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To me as a physician who studies health quality, it often seems that getting health care workers to follow hand hygiene protocols has gotten only slightly easier since the days of Ignaz Semmelweis, the first doctor to champion hand washing.

As a young obstetrician at the Vienna General Hospital in Austria in the 1840s, Semmelweis noticed that women who gave birth in one maternity unit had very high rates of infection and death compared to women in another ward. The unit with the low infection and death rate was staffed by midwives. The other unit was staffed by medical students and doctors who also performed autopsies.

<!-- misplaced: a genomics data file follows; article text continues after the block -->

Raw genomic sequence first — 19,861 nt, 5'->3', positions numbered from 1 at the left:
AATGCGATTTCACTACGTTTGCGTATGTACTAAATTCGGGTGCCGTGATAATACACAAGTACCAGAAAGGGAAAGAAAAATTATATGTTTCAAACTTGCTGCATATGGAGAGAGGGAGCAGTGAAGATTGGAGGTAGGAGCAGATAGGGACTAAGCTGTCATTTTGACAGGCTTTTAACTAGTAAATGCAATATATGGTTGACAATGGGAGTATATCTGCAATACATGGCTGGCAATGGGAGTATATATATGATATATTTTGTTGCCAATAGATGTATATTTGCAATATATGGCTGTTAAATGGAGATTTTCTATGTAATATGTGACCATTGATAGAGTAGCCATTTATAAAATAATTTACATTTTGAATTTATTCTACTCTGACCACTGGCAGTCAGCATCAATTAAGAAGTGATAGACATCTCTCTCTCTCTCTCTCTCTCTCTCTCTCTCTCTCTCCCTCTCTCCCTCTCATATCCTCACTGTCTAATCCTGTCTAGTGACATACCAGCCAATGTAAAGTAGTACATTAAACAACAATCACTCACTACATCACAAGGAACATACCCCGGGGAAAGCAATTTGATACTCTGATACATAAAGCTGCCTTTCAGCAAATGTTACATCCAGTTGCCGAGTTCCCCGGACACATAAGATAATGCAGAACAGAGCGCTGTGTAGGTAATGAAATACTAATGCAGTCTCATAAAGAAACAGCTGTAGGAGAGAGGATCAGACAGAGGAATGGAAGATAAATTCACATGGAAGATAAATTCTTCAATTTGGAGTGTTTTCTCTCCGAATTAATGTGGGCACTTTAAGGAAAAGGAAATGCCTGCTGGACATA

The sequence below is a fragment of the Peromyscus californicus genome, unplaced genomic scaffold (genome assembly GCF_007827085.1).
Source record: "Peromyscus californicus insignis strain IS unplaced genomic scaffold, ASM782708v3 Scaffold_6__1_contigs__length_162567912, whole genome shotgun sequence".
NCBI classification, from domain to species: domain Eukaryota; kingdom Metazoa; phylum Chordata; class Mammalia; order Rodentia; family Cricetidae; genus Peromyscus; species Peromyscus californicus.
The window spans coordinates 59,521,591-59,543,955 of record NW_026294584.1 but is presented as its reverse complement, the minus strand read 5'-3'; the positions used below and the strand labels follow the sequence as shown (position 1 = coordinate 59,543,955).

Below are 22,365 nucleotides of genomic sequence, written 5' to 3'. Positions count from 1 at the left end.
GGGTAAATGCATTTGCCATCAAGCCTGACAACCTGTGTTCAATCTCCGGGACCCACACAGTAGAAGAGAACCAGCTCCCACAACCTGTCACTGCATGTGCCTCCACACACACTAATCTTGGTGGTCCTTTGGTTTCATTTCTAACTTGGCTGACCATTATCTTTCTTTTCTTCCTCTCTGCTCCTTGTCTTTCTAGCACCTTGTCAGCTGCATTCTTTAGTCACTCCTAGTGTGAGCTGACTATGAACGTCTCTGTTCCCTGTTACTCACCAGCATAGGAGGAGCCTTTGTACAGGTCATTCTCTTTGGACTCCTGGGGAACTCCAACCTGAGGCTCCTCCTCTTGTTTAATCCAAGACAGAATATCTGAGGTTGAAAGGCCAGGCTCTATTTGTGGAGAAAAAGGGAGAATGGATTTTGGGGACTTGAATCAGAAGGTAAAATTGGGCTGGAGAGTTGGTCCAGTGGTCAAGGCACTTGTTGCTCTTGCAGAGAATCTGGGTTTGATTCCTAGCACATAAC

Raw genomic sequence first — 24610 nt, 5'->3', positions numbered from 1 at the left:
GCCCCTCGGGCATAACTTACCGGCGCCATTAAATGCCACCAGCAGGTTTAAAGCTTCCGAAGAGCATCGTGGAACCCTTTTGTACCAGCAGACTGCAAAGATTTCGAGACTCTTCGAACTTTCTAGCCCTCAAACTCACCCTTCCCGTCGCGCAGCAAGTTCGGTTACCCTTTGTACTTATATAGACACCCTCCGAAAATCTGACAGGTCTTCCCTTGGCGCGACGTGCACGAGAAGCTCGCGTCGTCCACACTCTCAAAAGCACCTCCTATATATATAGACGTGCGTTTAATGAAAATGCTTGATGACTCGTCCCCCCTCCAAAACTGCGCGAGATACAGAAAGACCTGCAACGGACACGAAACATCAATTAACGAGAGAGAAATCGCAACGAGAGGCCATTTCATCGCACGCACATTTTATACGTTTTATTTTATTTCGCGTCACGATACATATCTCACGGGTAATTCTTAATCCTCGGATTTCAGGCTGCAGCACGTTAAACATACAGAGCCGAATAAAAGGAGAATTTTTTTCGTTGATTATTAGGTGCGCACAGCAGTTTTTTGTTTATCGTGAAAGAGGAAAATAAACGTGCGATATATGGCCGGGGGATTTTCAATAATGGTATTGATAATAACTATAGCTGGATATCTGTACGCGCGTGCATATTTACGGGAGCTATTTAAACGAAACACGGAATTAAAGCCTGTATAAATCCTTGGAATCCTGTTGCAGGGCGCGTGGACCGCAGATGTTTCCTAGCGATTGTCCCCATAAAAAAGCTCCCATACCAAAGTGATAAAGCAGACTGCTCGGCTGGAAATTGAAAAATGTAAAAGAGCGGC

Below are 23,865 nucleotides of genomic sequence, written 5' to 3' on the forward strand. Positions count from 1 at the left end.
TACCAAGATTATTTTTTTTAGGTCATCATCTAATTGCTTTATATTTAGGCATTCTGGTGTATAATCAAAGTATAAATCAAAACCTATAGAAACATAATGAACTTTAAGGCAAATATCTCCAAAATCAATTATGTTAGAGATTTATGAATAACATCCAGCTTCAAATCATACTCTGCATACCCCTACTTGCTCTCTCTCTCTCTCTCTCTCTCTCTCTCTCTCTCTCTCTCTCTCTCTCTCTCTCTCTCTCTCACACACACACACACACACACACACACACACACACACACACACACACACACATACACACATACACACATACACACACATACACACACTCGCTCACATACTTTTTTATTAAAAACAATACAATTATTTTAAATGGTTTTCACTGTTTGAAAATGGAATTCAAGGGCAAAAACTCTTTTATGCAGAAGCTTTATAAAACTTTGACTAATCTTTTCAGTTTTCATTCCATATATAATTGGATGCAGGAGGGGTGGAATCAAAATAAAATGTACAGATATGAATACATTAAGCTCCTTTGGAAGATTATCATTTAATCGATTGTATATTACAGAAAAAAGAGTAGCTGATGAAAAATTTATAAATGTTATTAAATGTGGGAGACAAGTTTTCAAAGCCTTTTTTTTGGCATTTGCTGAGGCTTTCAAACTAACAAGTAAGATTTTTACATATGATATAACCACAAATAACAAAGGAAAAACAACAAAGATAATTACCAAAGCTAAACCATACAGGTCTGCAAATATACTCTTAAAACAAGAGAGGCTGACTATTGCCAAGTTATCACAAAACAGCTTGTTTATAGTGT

Semmelweis found that when the autopsy-performing students and doctors washed their hands with an antiseptic solution before examining women during childbirth, infection and maternal death fell by 90 percent in that ward.

… Read More

Image:┬áBy Serenity – Own work, CC BY-SA 3.0, https://commons.wikimedia.org/w/index.php?curid=4738823

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